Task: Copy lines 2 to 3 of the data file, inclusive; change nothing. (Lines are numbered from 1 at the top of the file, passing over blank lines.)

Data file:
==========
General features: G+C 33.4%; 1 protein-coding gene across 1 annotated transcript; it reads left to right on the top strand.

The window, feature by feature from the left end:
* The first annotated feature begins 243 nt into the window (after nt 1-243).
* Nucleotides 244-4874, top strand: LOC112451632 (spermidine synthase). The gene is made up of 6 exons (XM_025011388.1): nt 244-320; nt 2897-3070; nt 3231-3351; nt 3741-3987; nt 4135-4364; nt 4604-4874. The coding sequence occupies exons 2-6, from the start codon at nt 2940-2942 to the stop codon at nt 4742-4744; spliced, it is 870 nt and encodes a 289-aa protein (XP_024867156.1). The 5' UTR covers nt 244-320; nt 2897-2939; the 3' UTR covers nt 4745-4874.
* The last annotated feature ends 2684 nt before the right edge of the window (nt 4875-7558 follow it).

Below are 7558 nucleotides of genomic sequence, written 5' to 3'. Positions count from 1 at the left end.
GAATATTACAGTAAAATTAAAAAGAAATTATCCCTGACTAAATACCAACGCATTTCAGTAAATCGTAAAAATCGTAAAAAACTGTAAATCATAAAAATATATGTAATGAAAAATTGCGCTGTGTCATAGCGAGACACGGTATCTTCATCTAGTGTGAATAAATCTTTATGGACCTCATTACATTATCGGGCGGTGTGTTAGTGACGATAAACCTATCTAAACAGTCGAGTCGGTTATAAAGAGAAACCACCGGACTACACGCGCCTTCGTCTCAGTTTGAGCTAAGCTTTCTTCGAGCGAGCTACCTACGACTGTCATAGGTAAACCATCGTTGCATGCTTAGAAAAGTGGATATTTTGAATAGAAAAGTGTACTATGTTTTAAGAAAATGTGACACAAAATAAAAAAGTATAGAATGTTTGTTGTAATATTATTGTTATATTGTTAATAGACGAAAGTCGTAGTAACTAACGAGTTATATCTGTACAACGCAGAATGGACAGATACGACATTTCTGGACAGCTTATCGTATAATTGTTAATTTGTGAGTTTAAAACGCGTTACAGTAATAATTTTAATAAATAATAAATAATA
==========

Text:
The window, feature by feature from the left end:
* The first annotated feature begins 243 nt into the window (after nt 1-243).